Hygiene and sanitation
According to the United Nations, the right to sanitation entitles everyone “to have physical and affordable access to sanitation, in all spheres of life, that is safe, hygienic, secure, and socially and culturally acceptable and that provides privacy and ensures dignity.”
However in many tea estates in India, this is still a work in progress, due to the rising population of tea gardens. We are working in partnership with tea producers and local experts to accelerate the provision of decent toilets and promote hygiene education in communities on tea estates across Assam and Darjeeling.
We began working in Darjeeling in 2010 and extended the work to Assam in 2017. In both regions, we work with producers, local experts and communities to build suitable, safe, hygienic and sustainable sanitary latrines. Twinings employees also contributed through fundraising efforts to provide even more toilet units.
Alongside infrastructure development, we work with communities to raise awareness of health and hygiene practices, from handwashing to menstrual hygiene. We use a range of channels to spread the message, including radio programmes, school lessons, and Adolescent Girls’ and Mothers’ Clubs.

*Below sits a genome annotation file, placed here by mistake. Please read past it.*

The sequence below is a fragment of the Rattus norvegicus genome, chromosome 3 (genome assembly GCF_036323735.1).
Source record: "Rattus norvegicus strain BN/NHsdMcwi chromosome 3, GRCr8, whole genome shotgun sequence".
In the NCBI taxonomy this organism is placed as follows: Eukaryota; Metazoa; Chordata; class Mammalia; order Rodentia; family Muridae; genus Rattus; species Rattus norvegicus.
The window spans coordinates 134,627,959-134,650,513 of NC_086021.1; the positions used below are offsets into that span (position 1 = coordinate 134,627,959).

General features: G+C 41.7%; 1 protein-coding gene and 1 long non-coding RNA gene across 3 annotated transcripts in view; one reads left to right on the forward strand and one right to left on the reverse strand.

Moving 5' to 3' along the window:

What we have achieved
Built over 2,000 toilets across tea estates in our supply chain, providing 12,000+ people with access to proper sanitary latrines.
Reached 140,000 adults and children in nine tea gardens through awareness programmes on handwashing and hygiene.
Lalita is a tea plucker who lives in Assam with her family. But like many others in the region, she had no proper latrine and very limited privacy, particularly during her menstrual period.
While adequate living quarters and toilets are a legal requirement for workers in Indian tea gardens, rising populations on tea estates mean that the industry has not been able to provide these benefits to everyone.